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April 1 is dubbed National Price Hike Day as bills for council tax, water and TV licence are among those rising





April 1 is being dubbed ‘National Price Hike Day’ as increased charges for everything from a TV licence to a first class stamp come into force.

While the start of this month is more commonly known as April Fools’ Day, households aren’t likely to find much to laugh about in the number of items, bills and services becoming more expensive – and here’s seven charges you might have to pay:

You’ll pay more to see an NHS dentist from April. Image: iStock.
You’ll pay more to see an NHS dentist from April. Image: iStock.

Dental charges

The struggle to find an NHS dentist has been well publicised, but for those fortunate enough to be on the books of a dental practice, charges for treatment will cost more after April 1.

Prices are increasing by around 4%. This will bring band one treatments, like check-ups, from £25.80 to £26.80. A band two filling will increase from £70.70 to £73.50 while band three treatments such as the fitting of dentures will increase from £306.80 to £319.10.

A TV licence is soon to cost you more. Image: iStock.
A TV licence is soon to cost you more. Image: iStock.

TV licence fee

The cost of an annual standard colour TV licence will rise to £169.50 on April 1 this year. This is a jump of £10.50 on the current price of £159.

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The cost of a TV licence for a black and white set – still watched by more than 4,000 UK households according to figures released in 2022 – will increase from £53.50 to £57 also from the start of April.

Campaigners want to see an end to mid-contract price rises. Image: iStock.
Campaigners want to see an end to mid-contract price rises. Image: iStock.

Broadband, mobile phone and TV bills

Customers may pay up to 8.8% more for their broadband, phone or pay TV from this spring. Many of the major providers, including BT, EE, O2, Sky and Virgin, have confirmed planned price rises from April.

Their announcements have sparked anger among some consumer groups, which say they want to see an end to above-inflation and mid-contract price hikes.

Council tax payments will go up for most households in April. Image: Stock photo.
Council tax payments will go up for most households in April. Image: Stock photo.

Council tax

Council tax payments will increase from April 1 as local authorities, alongside essential services such as the police and fire brigade, opt to charge more for their precept – or share of the bill.

Most councils in England are expected to hike charges to the maximum threshold (which is 4.99% for those with social care responsibilities) as cash-strapped authorities battle to balance the books.

Police, Fire and Rescue and parish and town councils also demand a share.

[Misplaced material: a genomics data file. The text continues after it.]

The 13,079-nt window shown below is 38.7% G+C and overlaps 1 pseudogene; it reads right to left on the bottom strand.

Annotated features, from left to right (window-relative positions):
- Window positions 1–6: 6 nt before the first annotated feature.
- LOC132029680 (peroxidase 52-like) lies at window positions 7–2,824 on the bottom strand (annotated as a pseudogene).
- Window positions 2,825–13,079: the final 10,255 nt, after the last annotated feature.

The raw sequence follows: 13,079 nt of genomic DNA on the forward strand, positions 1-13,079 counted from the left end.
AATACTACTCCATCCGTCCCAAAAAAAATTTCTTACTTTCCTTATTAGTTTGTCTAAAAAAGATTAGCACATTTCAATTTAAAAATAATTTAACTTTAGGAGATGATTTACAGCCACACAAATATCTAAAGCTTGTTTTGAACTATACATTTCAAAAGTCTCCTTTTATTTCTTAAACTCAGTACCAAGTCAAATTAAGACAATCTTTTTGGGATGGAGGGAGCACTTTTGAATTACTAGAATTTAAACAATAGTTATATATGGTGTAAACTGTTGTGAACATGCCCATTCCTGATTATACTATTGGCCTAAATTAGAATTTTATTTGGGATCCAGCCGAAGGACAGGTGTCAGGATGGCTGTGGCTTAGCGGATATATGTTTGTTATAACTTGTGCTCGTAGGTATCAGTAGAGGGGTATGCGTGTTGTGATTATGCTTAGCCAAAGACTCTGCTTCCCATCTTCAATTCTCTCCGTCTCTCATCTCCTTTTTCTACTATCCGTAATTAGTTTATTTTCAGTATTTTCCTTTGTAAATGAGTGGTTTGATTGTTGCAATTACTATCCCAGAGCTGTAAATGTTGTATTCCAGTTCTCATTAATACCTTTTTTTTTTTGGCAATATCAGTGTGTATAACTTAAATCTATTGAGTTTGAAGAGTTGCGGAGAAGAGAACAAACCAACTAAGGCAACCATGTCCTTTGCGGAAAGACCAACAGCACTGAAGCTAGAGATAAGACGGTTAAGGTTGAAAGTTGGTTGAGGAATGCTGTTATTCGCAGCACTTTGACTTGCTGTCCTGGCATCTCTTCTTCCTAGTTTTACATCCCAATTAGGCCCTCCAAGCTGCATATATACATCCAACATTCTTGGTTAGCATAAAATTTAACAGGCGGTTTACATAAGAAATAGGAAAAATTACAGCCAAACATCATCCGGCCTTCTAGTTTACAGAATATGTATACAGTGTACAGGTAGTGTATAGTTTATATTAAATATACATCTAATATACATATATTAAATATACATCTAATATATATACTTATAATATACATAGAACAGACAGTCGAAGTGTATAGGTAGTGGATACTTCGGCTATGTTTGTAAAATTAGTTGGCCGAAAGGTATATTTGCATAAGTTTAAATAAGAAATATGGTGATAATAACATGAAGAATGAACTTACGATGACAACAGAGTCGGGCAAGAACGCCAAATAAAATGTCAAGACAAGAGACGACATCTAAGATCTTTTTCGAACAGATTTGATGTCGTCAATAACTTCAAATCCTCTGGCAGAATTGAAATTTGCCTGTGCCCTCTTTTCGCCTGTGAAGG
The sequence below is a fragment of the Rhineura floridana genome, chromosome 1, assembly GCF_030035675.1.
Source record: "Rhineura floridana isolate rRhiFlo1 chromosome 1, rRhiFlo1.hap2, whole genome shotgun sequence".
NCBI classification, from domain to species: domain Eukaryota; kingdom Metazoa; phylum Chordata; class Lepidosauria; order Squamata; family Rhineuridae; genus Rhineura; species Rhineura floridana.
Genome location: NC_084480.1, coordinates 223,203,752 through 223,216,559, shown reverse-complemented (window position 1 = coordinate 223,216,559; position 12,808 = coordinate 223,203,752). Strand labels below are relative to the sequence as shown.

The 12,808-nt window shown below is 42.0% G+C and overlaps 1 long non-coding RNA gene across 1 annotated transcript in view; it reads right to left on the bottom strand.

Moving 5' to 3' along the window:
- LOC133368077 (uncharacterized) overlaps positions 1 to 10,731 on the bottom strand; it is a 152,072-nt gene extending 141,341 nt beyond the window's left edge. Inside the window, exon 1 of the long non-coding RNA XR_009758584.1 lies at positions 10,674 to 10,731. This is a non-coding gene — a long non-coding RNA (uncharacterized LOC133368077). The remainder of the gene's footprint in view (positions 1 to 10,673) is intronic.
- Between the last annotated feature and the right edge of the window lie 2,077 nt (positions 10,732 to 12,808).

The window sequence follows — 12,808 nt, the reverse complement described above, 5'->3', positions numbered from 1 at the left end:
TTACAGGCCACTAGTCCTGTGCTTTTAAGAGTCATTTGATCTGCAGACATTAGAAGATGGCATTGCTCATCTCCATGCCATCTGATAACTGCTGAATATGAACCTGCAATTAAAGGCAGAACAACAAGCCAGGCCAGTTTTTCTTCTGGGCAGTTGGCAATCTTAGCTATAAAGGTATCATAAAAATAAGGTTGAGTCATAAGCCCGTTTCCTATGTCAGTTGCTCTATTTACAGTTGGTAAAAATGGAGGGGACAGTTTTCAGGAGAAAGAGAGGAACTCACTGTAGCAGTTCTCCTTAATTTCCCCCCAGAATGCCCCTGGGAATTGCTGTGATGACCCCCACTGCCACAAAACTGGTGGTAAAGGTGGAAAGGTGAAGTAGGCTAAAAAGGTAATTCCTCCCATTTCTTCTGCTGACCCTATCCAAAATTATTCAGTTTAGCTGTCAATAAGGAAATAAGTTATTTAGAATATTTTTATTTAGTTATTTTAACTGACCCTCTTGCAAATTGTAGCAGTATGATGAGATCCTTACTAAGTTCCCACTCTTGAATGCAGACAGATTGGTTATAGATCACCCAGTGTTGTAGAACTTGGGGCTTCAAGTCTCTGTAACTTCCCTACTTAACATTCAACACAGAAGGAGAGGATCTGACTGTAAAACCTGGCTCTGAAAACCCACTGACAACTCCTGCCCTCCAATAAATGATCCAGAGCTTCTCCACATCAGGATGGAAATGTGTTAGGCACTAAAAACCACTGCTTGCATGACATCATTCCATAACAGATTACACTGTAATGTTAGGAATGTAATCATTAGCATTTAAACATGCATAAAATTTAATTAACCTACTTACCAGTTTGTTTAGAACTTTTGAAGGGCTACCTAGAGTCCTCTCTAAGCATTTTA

Royal Mail is putting up the price of stamps. Image: Royal Mail.
Royal Mail is putting up the price of stamps. Image: Royal Mail.

Stamps

The price of a stamp will go-up again in April, says the Royal Mail, because of higher costs and a reduced demand for letters.

The charge for a first class and second class stamp will increase by 10p to £1.35 and 85p respectively from Tuesday, April 2, when firms return to work after the Easter break.

A year ago, a first-class stamp cost 95p.

Money from higher water bills is to be invested. Image: iStock.
Money from higher water bills is to be invested. Image: iStock.

Water bills

Households will see water and sewerage charges rise in most areas of England, Scotland and Wales from April – but those prices will vary depending on where you live and your supplier.

The average expected increase is around £28 a year, which says Water UK, will take an average yearly bill to £473.

In return for the extra cash, major investment is being promised to cut leaks, stop sewage spills and increase reservoir capacity. In slightly better news when it comes to utilities – energy bills are expected to come down from April 1 thanks to a reduction in the price cap.

Price increases for motorists were announced in the Spring Budget. Image: iStock.
Price increases for motorists were announced in the Spring Budget. Image: iStock.

Car tax

As part of this year’s Spring Budget the Chancellor confirmed that Vehicle Excise Duty (VED) would be increasing in line with inflation.

This means that millions of motorists will need to pay more for their road tax from April 1.

If, says the RAC, your vehicle was first registered on or after April 1, 2017, the annual standard car tax will increase by £10 to £190. But ultimately, the exact fee that you pay will come down to the year your car was first registered and the fuel it takes.

Most electric cars continue to qualify for free road tax – but this is expected to change in 2025 when VED prices will be handed to EVs for the first time.



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